Hypokalemic periodic paralysis is a condition that causes episodes of extreme muscle weakness typically beginning in childhood or adolescence. Most often, these episodes involve a temporary inability to move muscles in the arms and legs. Attacks cause severe weakness or paralysis that usually lasts from hours to days. Some people may have episodes almost every day, while others experience them weekly, monthly, or only rarely. People with hypokalemic periodic paralysis have reduced levels of potassium in their blood (hypokalemia) during episodes of muscle weakness.
HOW IS PERIODIC PARALYSIS DIAGNOSED?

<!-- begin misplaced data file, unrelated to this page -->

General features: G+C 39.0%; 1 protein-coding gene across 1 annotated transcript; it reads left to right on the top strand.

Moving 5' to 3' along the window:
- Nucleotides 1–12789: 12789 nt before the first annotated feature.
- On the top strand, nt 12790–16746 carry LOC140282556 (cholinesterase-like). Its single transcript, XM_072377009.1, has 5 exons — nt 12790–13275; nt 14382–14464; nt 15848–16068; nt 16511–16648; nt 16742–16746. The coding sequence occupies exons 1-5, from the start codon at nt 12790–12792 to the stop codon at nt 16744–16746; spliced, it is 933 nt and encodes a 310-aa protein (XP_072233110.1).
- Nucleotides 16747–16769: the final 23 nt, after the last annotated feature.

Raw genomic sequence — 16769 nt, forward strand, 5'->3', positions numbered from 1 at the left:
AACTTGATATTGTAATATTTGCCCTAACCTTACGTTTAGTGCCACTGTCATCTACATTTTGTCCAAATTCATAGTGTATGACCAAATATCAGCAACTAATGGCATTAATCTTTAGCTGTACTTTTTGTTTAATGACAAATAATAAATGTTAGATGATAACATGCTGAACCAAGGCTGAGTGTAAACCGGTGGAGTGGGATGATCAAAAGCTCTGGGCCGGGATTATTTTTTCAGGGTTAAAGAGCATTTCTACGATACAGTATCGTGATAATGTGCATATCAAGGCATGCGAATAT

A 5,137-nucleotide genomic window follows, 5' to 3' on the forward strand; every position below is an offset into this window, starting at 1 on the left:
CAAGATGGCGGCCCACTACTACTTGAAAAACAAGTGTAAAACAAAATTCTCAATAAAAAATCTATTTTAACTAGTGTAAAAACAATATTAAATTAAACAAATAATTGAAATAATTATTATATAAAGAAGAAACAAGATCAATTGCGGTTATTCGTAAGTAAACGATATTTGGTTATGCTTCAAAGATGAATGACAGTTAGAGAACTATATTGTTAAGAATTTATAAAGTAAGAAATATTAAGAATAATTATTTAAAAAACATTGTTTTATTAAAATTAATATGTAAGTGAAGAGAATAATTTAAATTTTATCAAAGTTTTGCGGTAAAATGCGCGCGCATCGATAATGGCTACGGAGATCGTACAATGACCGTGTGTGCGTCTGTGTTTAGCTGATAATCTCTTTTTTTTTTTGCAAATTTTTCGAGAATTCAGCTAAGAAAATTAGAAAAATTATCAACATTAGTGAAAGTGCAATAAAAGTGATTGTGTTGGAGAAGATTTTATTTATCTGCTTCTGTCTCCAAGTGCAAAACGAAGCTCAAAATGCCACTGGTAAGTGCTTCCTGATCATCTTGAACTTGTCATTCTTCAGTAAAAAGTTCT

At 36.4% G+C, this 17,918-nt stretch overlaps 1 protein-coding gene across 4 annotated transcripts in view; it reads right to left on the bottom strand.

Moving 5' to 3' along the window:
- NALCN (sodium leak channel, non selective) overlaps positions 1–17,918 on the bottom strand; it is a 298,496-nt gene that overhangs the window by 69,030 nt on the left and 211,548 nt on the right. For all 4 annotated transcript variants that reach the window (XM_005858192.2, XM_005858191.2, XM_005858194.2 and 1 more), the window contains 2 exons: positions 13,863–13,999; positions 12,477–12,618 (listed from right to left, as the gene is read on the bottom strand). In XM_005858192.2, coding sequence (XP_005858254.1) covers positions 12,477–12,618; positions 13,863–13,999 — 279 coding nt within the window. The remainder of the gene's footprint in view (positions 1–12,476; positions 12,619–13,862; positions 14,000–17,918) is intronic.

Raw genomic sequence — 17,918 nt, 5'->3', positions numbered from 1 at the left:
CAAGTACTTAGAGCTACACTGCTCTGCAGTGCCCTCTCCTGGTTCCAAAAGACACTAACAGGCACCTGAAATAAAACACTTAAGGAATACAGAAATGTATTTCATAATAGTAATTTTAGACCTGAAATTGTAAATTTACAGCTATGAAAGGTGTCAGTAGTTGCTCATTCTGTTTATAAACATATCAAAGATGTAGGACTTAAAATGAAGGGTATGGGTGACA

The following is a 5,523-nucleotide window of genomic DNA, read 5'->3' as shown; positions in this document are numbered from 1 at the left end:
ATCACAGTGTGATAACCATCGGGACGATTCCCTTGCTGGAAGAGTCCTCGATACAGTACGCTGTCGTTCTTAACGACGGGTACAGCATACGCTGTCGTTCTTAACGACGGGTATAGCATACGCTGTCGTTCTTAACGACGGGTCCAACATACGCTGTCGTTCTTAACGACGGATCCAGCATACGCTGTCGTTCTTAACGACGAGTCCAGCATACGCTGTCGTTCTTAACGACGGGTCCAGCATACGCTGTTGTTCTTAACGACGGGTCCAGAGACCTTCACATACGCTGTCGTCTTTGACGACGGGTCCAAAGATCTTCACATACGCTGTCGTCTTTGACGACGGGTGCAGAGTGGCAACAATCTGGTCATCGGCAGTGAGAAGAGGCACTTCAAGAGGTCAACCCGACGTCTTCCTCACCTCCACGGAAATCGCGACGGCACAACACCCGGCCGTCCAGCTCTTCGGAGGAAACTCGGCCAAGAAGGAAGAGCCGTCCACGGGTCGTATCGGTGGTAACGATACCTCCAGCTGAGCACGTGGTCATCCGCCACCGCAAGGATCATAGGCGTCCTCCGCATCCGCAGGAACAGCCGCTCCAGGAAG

Diagnosis is done by a general physician who would check your muscle coordination and also do an Electromyography (EMG).
HOW IS PERIODIC PARALYSIS TREATED?
The goal of treatment is to prevent future attacks and relieve symptoms. Administering potassium during an attack helps in reducing the duration. Avoidance of alcohol and consuming a low carbohydrate diet helps in preventing Periodic Paralysis
DID YOU KNOW?
Health problems that may be due to this condition include:
• Kidney stones (a side effect of acetazolamide)
• Irregular heartbeat during attacks
• Difficulty breathing, speaking, or swallowing during attacks (rare)
• Muscle weakness that worsens over time